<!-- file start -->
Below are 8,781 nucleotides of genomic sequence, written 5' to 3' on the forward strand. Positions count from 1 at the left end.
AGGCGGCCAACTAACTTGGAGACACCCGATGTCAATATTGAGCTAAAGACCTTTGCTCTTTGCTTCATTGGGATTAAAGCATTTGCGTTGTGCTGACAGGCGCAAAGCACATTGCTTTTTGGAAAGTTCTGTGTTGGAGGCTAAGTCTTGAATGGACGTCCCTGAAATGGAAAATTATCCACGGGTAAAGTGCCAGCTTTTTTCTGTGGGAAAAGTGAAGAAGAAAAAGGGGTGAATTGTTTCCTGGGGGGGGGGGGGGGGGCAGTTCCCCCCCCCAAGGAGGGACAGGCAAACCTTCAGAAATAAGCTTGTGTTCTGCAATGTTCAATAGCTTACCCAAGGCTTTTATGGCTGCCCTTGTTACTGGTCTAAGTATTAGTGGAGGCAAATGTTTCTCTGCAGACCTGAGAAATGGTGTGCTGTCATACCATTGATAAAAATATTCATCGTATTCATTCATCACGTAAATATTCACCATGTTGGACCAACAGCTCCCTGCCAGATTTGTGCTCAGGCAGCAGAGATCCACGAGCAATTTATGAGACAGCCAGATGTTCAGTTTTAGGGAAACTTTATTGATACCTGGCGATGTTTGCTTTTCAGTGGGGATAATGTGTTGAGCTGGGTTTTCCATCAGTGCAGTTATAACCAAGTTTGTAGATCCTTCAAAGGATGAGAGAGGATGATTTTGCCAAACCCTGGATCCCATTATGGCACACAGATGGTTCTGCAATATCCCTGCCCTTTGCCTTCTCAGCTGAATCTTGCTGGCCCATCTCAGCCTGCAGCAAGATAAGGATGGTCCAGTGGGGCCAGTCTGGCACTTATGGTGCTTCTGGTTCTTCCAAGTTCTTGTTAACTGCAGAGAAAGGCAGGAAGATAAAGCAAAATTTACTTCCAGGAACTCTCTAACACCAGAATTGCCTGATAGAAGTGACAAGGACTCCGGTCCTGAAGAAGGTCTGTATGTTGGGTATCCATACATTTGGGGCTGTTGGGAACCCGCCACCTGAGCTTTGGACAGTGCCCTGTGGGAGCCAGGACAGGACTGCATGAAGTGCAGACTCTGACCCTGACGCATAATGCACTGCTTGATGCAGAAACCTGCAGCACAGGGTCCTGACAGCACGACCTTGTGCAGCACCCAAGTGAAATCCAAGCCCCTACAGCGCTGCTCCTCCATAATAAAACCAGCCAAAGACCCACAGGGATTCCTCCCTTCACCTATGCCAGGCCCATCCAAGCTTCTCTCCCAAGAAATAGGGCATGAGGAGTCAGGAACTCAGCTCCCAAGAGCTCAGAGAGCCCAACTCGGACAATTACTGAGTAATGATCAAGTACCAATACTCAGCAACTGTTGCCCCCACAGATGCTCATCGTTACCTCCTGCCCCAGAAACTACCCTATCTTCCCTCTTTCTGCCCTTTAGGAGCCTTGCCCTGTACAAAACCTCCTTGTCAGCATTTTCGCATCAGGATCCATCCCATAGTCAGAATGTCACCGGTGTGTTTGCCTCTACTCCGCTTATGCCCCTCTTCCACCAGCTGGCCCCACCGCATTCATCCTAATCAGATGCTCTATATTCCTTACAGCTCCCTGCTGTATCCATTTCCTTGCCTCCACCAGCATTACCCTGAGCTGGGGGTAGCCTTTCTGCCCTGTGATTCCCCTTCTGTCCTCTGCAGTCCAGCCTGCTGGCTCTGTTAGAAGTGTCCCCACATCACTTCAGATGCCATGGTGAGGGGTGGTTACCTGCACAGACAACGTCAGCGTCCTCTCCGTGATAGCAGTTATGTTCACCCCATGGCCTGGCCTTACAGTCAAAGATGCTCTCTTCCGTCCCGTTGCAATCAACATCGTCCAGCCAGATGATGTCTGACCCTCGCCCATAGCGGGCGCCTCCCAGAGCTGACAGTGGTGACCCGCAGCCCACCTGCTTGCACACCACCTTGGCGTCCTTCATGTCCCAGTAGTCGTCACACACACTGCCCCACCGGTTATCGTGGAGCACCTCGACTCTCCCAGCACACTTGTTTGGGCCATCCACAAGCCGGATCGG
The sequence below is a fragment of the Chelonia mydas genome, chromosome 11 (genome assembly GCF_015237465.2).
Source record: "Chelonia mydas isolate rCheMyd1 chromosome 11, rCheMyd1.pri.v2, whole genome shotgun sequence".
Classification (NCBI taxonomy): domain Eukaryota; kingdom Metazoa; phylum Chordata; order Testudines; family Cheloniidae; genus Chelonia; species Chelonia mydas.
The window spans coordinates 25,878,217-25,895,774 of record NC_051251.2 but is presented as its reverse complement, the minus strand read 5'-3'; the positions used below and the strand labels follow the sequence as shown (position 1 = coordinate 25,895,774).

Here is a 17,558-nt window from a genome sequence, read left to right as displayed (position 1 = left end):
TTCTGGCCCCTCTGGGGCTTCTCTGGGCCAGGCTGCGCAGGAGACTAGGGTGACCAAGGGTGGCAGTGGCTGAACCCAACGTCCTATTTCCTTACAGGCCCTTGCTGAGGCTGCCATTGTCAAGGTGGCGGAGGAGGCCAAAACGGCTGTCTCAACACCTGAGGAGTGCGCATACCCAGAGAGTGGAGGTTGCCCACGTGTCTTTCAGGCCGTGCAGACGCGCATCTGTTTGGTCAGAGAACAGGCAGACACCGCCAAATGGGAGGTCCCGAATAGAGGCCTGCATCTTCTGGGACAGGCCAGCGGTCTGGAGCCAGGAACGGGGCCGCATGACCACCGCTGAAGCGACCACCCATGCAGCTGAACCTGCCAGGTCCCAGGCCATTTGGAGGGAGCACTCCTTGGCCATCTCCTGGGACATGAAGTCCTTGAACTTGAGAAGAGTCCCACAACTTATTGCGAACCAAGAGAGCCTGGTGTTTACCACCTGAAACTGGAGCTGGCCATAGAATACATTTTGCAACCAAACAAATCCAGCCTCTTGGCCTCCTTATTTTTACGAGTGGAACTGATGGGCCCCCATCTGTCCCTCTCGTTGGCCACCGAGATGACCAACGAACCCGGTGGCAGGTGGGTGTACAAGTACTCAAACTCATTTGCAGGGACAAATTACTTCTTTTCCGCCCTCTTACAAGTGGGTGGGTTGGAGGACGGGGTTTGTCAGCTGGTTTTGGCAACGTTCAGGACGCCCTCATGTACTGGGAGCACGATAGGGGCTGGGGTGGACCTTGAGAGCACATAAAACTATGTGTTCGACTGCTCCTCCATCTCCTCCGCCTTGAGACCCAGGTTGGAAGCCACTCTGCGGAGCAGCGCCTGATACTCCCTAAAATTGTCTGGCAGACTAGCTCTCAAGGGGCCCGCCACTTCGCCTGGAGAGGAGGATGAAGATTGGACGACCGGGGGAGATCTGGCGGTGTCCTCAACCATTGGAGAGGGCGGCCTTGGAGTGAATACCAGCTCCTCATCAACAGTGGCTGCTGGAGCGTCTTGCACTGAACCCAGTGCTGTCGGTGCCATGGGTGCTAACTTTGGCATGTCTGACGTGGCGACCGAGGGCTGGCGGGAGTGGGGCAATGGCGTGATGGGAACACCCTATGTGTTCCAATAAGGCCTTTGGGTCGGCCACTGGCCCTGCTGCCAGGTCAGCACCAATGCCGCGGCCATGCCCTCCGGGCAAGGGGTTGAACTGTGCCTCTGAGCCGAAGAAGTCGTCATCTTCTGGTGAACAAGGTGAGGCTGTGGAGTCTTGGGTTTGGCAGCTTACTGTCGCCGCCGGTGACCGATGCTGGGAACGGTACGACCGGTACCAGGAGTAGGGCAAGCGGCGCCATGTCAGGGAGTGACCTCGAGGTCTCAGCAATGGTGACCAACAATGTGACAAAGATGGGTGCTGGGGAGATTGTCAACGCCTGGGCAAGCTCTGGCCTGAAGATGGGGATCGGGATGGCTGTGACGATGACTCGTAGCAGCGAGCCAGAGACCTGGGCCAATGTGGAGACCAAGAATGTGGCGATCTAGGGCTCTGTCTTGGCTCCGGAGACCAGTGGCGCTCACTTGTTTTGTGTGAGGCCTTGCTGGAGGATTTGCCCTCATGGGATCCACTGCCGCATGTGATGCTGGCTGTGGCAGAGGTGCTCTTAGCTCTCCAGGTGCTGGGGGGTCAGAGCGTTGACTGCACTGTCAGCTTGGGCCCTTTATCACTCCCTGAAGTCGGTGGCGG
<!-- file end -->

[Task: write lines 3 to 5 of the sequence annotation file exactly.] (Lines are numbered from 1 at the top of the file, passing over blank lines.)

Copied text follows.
The sequence below is a fragment of the Chelonia mydas genome, chromosome 11 (genome assembly GCF_015237465.2).
Source record: "Chelonia mydas isolate rCheMyd1 chromosome 11, rCheMyd1.pri.v2, whole genome shotgun sequence".
Classification (NCBI taxonomy): domain Eukaryota; kingdom Metazoa; phylum Chordata; order Testudines; family Cheloniidae; genus Chelonia; species Chelonia mydas.